Monday, 22 May 2017

78/52



One of the most famous scenes in film history lasted 52 seconds and had 78 cuts; thus the title of this very enjoyable documentary from Alexander Philippe. The scene in question is the shower scene from Alfred Hitchcock’s Psycho. 78/52 focuses on that scene and its influence on the future of film while also looking more broadly at Psycho as a whole (as well as at some of Hitchcock’s other films).

Coincidentally, just a week before watching 78/52, I had read (in one sitting) David Thomson’s magnificent book, The Moment of Psycho: How Alfred Hitchcock Taught America to Love Murder, which focuses on precisely the same themes. Thomson is one of the many interviewees in 78/52, but he gets only two short quotes, which is one of the film’s many flaws. 

The 78/52 interviewees include film directors, Hitchcock family members and people involved in the making of Psycho. These are all logical choices. However, the interviewees also include young actors, like Elijah Wood, who comment on the shower scene as they sit on a couch and watch it. While some of the comments are entertaining, many are less than insightful and the interviews allow for too much repetition, making the film about twenty minutes longer than its content justifies.

Another problem with the interviewees is that they are almost all men. Given the subject matter, which focuses in part on how the role of women in film (especially violent films) was impacted by the shower scene, this is a glaring error in judgment (IMHO). For example, if Philippe is going to show a group of young male actors commenting on the shower scene, he should at least have had another group of young female actors doing the same.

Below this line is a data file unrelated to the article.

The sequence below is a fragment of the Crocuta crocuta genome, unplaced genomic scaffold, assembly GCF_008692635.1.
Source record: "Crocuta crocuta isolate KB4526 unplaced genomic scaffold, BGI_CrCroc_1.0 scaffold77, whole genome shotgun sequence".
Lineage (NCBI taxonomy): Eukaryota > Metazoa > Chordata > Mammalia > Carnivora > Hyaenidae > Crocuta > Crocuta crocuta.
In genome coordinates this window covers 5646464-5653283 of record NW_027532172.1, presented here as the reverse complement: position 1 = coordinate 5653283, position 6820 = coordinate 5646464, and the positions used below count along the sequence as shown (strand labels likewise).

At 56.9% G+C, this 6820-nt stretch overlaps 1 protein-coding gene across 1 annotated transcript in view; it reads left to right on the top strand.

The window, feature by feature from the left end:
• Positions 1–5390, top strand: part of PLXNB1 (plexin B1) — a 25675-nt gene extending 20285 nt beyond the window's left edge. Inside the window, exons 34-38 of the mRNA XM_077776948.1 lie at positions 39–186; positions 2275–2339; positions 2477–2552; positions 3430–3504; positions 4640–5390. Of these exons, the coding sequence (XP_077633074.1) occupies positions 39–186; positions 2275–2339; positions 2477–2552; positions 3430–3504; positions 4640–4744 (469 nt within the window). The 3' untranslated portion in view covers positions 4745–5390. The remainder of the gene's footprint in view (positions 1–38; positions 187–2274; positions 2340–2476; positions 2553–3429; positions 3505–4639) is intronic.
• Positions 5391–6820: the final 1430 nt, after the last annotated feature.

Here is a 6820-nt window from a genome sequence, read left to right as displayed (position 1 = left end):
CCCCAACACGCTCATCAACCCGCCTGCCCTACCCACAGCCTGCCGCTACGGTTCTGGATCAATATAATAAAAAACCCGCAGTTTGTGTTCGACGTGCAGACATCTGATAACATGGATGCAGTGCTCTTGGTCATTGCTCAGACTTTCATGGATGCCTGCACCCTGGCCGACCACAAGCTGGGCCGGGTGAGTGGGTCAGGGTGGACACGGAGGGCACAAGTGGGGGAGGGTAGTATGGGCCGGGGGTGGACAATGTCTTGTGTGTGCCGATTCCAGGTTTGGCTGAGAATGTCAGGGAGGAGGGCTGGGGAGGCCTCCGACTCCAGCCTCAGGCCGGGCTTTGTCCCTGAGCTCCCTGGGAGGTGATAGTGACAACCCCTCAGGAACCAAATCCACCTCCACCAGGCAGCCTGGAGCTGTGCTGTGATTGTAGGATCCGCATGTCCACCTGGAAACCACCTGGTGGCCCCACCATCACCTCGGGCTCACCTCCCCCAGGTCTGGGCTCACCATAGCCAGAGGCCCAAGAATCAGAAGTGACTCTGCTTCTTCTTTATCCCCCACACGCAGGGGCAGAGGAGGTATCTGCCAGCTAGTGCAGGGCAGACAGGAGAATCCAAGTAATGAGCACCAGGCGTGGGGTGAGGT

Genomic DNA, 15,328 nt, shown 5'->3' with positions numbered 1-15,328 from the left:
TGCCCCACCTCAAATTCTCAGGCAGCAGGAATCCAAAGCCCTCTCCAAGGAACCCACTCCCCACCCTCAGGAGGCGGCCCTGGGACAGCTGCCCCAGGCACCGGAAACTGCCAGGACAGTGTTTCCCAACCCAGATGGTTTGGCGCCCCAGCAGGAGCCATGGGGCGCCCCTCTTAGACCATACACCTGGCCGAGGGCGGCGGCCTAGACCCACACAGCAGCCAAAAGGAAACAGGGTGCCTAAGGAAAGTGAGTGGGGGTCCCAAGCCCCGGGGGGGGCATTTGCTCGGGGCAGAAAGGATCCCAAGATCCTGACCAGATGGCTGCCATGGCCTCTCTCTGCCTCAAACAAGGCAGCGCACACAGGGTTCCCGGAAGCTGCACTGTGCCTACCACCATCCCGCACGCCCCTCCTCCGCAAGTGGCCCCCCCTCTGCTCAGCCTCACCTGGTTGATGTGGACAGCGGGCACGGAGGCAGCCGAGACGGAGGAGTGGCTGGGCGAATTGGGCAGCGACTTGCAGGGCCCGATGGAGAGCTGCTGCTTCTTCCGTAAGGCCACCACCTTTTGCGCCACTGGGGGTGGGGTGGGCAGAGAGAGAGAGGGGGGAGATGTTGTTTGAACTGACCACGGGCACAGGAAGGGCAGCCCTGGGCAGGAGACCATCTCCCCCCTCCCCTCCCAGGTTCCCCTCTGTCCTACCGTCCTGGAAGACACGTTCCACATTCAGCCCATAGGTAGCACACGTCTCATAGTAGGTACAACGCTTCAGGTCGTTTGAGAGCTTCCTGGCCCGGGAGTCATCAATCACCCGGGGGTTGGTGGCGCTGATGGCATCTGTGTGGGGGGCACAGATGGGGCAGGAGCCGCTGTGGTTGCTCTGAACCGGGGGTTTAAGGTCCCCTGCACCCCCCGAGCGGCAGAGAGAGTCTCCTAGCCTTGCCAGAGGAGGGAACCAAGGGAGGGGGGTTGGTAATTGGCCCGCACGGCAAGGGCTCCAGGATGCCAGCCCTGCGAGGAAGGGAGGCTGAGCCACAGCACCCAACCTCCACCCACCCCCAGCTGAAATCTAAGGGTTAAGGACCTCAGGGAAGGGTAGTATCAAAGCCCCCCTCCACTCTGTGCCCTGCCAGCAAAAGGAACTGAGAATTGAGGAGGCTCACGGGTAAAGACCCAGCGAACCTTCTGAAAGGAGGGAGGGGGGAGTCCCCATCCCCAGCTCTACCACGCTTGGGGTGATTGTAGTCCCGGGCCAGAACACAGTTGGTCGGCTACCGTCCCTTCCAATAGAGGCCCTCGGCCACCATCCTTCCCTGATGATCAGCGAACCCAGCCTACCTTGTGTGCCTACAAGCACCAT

Related to this is my biggest complaint: the lack of follow-up to the film’s observations regarding the way Psycho influenced the countless slasher films of the 70’s and 80’s, films that objectified women and linked voyeurism and female nudity with gruesome violence. Thomson’s book analyses this brilliantly, while 78/52 simply observes the phenomenon (maybe because a number of the directors being interviewed had made these slasher films). If the film is suggesting in any way (and I believe it is) that these slasher films were a positive addition to film history, that alone would prevent me from giving the film the four stars much of it deserves.

Nevertheless, remember that 78/52’s flaws did not stop me from thoroughly enjoying this documentary. Among its many highlights were the careful examination of the painting that Hitchcock used to cover Norman’s spy hole and the brief comments by director Peter Bogdanovich, who said that when he left the theatre after watching Psycho on opening day, he felt as if he had just been raped. This is an incredibly profound comment that needs some serious attention and/or elaboration, but again the film just leaves it hanging there. 

Ah well, 78/52 was so beautifully-filmed and so much fun for me (as a film buff) to watch that I must give it a solid ***+. My mug is up. 

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